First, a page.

The Sistema Zacatón karst area in northeastern Mexico (Tamaulipas state) is limited to a relatively focused area (20 km2) in a carbonate setting not prone to extensive karstification. The unique features found here are characteristic of hydrothermal karstification processes, represent some of the largest phreatic voids in the world, and are hypothesized to have formed from interaction of a local Pleistocene magmatic event with the regional groundwater system. Aqueous geochemical data collected from five cenotes of Sistema Zacatón between 2000 and 2009 include temperature (spatial, temporal, and depth profiles), geochemical depth profiles, major and trace ion geochemistry, stable and radiogenic isotopes, and dissolved gases. Interpretation of these data indicates four major discoveries: 1) rock-water interaction occurs between groundwater, the limestone matrix, and local volcanic rocks; 2) varying degrees of hydrogeological connection exist among cenotes in the system as observed from geochemical signatures; 3) microbially-mediated geochemical reactions control sulfur and carbon cycling and influence redox geochemistry; and 4) dissolved gases are indicative of a deep volcanic source. Dissolved 87Sr/86Sr isotope ratios (mean 0.70719) are lower than those of the surrounding Cretaceous limestone (0.70730-0.70745), providing evidence of groundwater interaction with volcanic rock, which has a 87Sr/86Sr isotope ratio of 0.7050. Discrete hydraulic barriers between cenotes formed in response to sinkhole formation, hydrothermal travertine precipitation, and shifts in the local water table, creating relatively isolated water bodies. The isolation of the cenotes is reflected in distinct water chemistries among them. This is observed most clearly in the cenote Verde where a water level 4-5 meters lower than the adjacent cenotes is maintained, seasonal water temperature variations occur, thermoclines and chemoclines exist, and the water is oxic at all depths. The surrounding cenotes of El Zacatón, Caracol, and La Pilita show constant water temperatures both in depth profile and in time, have similar water levels, and are almost entirely anoxic. A sulfur (H2S) isotope value of δ34S = -1.8 ‰ (CDT) in deep water of cenote Caracol, contrasted with two lower sulfur isotopic values of sulfide in the water near the surface of the cenote (δ34S = -7 ‰ and -8 ‰ CDT). These δ34S values are characteristic of complex biological sulfur cycling where sulfur oxidation in the photic zone results in oxidation of H2S to colloidal sulfur near the surface in diurnal cycles. This is hypothesized to result from changes in microbial community structure with depth as phototropic, sulfur-oxidizing bacteria become less abundant below 20 m. Unique microbial communities exist in the anoxic, hydrothermal cenotes that strongly mediate sulfur cycling and likely influence mineralization along the walls of these cenotes. Dissolved CO2 gas concentrations ranged from 61-173 mg/L and total dissolved inorganic carbon (DIC) δ13C values measured at cenote surfaces ranged from -10.9 ‰ to -11.8 ‰ (PDB), reflecting mixed sources of carbon from carbonate rock dissolution, biogenic CO2 and possibly dissolved CO2 from volcanic sources. Surface measurements of dissolved helium gas concentrations range from 50 nmol/kg to 213 nmol/kg. These elevated helium concentrations likely indicate existence of a subsurface volcanic source; however, helium isotope data are needed to test this hypothesis. The results of these data reflect a speleogenetic history that is inherently linked to volcanic activity, and support the hypothesis that the extreme karst development of Sistema Zacatón would likely not have progressed without groundwater interaction with the local igneous rocks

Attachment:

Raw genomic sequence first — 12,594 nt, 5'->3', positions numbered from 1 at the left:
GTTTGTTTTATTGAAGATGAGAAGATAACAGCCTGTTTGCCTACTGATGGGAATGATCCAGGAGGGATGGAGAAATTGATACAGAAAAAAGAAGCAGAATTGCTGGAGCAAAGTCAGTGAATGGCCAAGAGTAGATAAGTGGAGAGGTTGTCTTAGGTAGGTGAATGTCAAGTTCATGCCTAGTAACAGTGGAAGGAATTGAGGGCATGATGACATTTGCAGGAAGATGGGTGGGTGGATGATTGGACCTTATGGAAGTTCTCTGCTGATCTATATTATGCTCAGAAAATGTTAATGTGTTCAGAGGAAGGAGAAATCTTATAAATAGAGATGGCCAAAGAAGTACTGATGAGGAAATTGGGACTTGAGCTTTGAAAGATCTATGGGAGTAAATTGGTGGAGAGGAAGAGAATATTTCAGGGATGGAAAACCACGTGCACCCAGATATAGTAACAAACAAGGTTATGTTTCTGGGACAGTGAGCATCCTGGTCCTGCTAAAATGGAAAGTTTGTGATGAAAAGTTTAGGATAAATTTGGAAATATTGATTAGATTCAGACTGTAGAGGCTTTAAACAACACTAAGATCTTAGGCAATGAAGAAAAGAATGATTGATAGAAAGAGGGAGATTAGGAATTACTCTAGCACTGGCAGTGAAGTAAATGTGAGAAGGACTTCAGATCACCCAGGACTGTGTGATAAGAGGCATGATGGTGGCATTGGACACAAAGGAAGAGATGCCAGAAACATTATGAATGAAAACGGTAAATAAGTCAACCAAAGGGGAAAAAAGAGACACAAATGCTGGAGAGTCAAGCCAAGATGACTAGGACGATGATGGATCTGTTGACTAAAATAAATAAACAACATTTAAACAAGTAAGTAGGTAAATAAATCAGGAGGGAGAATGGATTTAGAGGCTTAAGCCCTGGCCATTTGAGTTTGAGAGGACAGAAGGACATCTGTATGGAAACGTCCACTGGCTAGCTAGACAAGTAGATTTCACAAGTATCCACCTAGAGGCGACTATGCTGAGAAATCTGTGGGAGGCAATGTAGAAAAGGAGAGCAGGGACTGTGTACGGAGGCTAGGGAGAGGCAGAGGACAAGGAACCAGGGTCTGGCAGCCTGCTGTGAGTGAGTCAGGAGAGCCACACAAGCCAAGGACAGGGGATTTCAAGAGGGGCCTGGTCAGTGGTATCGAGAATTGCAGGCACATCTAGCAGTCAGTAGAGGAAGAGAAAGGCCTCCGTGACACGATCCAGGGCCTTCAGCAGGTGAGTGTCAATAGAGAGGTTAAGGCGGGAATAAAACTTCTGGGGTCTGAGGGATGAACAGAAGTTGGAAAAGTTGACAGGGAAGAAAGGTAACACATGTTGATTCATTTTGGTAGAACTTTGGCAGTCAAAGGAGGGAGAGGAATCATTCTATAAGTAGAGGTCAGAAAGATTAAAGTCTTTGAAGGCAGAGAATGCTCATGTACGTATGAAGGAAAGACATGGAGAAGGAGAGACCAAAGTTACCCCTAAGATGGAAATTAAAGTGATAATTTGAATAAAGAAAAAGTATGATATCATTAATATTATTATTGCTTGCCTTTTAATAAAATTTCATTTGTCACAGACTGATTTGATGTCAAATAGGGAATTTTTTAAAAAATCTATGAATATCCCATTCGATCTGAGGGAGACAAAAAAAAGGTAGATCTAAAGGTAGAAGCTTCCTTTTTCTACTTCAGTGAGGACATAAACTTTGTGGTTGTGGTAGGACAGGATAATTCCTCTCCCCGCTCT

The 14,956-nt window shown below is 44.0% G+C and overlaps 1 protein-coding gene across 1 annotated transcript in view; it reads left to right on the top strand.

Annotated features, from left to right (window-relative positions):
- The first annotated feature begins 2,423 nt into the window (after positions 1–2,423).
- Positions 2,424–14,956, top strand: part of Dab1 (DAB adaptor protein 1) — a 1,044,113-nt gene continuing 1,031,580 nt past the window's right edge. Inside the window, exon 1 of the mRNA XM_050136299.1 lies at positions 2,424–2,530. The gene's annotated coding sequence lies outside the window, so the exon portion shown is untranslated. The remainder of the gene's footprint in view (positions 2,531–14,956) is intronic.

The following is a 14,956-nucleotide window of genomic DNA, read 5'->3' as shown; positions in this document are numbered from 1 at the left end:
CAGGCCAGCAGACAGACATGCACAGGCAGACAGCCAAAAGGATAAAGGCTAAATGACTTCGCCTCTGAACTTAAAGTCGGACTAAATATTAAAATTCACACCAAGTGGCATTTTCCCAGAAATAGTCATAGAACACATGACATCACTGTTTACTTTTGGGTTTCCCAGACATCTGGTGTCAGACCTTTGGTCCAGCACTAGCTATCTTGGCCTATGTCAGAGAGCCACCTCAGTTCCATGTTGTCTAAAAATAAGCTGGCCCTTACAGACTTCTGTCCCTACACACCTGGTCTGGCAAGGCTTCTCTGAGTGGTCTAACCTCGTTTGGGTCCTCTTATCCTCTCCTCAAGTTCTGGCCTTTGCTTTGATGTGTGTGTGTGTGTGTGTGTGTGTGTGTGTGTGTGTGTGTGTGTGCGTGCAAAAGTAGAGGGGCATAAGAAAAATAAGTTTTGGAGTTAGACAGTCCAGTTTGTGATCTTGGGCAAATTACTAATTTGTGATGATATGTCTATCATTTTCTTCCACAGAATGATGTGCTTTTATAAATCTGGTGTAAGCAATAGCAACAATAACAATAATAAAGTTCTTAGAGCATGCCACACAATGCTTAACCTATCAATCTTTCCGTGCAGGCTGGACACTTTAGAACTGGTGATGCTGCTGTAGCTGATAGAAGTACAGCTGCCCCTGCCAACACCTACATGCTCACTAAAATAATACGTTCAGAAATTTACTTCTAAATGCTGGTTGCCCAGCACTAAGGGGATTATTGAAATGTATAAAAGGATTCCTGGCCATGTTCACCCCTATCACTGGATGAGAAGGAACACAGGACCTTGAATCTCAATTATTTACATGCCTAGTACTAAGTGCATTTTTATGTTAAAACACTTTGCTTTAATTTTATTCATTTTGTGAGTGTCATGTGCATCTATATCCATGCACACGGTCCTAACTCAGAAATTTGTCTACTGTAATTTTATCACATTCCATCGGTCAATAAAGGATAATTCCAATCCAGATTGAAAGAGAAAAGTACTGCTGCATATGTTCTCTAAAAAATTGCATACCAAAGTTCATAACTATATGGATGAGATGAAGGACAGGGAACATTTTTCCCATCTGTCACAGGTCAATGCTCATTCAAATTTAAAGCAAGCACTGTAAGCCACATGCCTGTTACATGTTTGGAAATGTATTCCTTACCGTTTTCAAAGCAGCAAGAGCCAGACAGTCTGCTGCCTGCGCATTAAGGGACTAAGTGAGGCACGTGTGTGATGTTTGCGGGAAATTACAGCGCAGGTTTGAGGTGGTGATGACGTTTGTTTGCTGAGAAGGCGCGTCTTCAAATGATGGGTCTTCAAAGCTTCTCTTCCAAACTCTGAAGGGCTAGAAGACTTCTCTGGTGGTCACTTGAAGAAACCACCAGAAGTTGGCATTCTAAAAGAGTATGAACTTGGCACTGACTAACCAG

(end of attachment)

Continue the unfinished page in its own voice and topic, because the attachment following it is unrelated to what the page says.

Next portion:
Höhlen der Schwäbischen Alb als Pegelschreiber für Flussgeschichte und Tektonik in Südwestdeutschland seit dem Miozän, 2011, Strasser Marcel